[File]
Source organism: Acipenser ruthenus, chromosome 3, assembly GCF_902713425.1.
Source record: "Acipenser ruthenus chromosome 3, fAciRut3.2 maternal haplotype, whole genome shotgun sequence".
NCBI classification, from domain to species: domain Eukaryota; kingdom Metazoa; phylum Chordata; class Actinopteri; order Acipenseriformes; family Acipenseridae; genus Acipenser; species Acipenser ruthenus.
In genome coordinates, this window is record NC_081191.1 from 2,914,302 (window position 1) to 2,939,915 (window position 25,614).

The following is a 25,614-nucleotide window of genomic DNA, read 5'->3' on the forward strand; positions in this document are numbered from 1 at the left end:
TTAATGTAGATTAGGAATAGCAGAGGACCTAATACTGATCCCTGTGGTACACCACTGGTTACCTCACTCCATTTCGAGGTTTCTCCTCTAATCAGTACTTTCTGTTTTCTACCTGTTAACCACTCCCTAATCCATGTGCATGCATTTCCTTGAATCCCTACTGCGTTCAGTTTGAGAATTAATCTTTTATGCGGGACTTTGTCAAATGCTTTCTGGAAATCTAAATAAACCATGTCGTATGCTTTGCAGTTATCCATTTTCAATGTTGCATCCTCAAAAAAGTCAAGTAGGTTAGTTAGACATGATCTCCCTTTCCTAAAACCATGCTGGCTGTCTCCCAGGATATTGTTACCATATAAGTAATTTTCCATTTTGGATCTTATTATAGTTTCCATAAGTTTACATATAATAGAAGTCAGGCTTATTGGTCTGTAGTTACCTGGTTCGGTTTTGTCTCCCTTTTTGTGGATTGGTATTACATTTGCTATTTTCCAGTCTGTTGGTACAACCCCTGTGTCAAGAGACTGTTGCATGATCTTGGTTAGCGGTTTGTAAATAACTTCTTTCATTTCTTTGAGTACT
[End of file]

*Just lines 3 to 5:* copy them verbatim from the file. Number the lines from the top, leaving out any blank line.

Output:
NCBI classification, from domain to species: domain Eukaryota; kingdom Metazoa; phylum Chordata; class Actinopteri; order Acipenseriformes; family Acipenseridae; genus Acipenser; species Acipenser ruthenus.
In genome coordinates, this window is record NC_081191.1 from 2,914,302 (window position 1) to 2,939,915 (window position 25,614).

The following is a 25,614-nucleotide window of genomic DNA, read 5'->3' on the forward strand; positions in this document are numbered from 1 at the left end: